Dots on the literary map? Literary Valorizations of Place, the Wealth of Earl Lovelace’s <i>Trinidad</i>, and Geometric Data Analysis
This article intervenes in scholarly debates about postcolonial space by demonstrating the distinctive strengths of Geometric Data Analysis (GDA) for an approach to literary space that skirts both close and distant reading modes. GDA is used to map the fictional space of Trinidadian author Earl Lovelace’s short story “A Brief Conversion,” offering a more complete and systematic account than earlier readings. The theoretical stakes of this sort of analysis is argued to reside in the distinction between the wealth of place and the value of place. Despite its best intentions, literary criticism tends to get caught up in the logic of valorization, putting into circulation place as a value, dissociated from the wealth of place that the literary work (in the best of cases) produces. From these theoretical starting points, the slightly improbable assertion is made and demonstrated that geometric methods can stay truer to the wealth of place by disclosing the space of possibles created by the literary text, thus restoring to the storyworld a sense of its dynamic and open orientations.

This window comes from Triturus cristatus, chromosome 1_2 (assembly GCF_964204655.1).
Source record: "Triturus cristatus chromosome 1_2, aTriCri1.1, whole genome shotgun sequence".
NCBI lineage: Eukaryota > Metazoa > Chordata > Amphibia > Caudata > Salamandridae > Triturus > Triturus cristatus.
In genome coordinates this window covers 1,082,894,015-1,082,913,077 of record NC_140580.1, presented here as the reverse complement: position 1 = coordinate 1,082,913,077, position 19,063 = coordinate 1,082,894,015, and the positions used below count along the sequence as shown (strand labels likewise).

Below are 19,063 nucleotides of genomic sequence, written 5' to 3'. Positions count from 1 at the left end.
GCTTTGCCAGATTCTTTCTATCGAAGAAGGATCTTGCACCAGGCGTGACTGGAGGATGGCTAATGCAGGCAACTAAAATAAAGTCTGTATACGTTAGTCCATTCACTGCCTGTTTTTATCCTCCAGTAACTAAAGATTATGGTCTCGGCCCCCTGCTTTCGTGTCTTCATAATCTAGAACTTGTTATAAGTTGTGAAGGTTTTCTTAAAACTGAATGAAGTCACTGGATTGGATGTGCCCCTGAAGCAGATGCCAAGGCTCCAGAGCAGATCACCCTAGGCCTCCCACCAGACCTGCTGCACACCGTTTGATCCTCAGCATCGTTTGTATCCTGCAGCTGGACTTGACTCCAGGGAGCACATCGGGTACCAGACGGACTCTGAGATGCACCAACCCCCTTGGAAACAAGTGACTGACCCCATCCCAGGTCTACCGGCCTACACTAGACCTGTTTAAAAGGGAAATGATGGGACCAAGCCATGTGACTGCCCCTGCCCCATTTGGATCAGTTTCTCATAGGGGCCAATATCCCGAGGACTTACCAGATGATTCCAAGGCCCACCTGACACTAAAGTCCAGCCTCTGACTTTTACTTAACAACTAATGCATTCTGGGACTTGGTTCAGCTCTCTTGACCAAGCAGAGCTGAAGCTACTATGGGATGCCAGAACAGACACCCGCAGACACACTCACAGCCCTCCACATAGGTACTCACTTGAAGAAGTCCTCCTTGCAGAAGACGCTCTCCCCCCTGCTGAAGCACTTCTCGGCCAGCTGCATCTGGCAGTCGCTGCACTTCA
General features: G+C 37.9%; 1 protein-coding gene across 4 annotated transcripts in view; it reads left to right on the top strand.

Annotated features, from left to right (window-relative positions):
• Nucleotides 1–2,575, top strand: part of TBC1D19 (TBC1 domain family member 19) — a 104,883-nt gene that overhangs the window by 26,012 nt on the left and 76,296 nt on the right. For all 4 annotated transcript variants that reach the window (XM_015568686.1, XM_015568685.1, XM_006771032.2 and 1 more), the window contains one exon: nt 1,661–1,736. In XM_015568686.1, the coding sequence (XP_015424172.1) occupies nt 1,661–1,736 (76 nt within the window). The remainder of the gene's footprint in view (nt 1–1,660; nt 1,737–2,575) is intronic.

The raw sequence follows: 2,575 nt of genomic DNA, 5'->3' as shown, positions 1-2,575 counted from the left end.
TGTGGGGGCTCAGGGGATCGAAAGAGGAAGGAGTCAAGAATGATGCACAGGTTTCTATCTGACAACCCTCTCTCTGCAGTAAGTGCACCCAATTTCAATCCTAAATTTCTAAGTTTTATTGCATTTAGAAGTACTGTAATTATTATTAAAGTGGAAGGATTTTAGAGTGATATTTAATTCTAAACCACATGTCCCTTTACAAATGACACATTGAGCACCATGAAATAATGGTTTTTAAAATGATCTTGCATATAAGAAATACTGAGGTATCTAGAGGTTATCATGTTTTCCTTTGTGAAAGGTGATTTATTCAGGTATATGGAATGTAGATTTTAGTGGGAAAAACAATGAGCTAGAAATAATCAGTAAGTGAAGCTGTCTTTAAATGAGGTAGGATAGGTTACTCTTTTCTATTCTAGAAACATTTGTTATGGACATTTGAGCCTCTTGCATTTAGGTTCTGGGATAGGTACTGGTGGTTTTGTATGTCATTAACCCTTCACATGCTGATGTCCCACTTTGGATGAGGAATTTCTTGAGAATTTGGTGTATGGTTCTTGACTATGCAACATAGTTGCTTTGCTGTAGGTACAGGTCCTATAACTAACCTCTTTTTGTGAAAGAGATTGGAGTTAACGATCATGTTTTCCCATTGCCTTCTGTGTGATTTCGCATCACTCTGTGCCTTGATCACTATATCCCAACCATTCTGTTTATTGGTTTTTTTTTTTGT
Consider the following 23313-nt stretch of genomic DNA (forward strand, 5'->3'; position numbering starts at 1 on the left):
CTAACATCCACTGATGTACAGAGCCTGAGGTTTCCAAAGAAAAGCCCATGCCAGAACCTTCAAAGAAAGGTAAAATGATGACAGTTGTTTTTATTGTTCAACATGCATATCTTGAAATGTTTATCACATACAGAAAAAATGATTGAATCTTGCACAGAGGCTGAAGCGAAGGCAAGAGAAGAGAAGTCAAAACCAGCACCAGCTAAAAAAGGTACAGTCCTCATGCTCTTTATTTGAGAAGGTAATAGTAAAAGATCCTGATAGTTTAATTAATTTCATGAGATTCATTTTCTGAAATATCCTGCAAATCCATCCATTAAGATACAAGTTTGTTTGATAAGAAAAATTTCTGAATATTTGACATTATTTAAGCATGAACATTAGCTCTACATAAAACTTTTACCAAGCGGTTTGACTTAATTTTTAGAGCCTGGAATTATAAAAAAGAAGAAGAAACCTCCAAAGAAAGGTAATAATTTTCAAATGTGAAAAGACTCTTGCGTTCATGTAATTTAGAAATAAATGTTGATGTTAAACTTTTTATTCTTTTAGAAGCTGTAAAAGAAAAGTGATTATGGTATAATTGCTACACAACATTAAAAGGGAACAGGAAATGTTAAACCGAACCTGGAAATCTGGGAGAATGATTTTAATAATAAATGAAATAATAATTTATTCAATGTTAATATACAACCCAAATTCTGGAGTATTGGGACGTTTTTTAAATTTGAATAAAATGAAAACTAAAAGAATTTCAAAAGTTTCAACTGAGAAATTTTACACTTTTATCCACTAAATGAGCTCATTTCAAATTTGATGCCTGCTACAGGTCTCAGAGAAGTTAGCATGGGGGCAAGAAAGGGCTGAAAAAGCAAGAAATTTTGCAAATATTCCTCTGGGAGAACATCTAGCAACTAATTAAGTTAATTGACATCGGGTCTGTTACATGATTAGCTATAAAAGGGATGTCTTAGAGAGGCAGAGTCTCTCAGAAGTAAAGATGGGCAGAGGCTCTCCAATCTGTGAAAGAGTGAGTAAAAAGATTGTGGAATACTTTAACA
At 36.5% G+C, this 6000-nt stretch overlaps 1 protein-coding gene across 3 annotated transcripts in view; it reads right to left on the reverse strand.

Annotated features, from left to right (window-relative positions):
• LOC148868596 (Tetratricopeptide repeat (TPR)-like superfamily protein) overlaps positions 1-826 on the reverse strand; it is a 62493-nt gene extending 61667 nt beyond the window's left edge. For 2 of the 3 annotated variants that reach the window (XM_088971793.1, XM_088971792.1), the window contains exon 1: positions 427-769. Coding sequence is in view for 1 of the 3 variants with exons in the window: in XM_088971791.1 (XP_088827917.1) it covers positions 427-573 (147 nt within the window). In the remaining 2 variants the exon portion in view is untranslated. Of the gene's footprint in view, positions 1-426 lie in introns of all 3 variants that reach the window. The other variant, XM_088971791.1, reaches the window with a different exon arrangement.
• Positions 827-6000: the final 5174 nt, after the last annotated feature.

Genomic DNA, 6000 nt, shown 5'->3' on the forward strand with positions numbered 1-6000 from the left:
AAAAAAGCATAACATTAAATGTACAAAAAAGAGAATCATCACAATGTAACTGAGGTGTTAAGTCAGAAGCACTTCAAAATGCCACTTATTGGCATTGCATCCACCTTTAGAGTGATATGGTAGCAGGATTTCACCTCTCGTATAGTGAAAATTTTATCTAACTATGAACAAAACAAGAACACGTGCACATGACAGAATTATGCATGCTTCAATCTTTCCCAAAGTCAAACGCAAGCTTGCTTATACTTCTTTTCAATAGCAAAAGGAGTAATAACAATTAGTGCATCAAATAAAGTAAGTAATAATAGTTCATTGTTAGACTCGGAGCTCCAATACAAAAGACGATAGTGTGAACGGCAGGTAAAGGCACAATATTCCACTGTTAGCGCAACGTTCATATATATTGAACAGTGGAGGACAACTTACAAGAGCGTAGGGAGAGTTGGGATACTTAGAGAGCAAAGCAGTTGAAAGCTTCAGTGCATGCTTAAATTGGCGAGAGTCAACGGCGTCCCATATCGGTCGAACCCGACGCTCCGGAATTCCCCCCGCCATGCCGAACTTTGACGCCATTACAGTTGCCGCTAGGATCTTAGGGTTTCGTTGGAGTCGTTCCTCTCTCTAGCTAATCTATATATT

The initial research for this article was made possible by funding from the Swedish Research Council and the Department of English, Stockholm University. It was completed under the auspices of the research program “Cosmopolitan and Vernacular Dynamics in World Literatures,” funded by the Swedish Foundation for Humanities and Social Sciences.